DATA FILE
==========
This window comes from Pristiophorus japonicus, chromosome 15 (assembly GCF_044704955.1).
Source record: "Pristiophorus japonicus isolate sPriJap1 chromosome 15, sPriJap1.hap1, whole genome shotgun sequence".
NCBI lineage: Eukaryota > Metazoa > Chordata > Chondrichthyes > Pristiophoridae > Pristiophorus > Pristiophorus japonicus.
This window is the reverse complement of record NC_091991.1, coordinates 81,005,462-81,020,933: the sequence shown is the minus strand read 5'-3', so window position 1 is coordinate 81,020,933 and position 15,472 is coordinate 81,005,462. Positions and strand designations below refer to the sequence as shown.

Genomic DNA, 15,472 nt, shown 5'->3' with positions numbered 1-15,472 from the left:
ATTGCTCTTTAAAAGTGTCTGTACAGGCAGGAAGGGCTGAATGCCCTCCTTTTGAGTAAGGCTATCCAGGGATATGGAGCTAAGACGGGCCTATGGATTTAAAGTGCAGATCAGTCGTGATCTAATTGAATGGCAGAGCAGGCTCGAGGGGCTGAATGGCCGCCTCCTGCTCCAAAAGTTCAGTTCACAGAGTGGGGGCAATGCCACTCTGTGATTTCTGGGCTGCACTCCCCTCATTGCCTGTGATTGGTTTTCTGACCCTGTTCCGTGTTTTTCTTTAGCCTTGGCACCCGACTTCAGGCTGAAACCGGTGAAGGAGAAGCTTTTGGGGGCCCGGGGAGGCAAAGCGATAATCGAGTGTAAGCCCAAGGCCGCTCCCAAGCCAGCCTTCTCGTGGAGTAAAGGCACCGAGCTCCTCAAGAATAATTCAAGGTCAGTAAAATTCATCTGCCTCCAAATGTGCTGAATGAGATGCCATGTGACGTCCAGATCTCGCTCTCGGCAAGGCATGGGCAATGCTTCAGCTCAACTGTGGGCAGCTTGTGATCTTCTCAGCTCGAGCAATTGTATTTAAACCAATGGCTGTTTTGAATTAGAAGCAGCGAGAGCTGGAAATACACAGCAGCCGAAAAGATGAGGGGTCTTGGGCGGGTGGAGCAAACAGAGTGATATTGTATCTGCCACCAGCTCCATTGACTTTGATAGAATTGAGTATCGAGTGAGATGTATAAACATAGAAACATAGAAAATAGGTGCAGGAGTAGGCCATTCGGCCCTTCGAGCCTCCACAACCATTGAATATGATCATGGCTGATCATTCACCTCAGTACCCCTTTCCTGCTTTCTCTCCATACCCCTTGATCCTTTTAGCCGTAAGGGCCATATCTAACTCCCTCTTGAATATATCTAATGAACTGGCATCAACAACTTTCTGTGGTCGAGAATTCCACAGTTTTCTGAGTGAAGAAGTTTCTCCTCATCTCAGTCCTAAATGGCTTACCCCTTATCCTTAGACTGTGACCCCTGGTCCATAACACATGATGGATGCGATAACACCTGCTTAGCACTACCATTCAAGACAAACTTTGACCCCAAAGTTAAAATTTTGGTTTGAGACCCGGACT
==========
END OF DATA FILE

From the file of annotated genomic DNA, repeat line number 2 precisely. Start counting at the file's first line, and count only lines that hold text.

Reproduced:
Source record: "Pristiophorus japonicus isolate sPriJap1 chromosome 15, sPriJap1.hap1, whole genome shotgun sequence".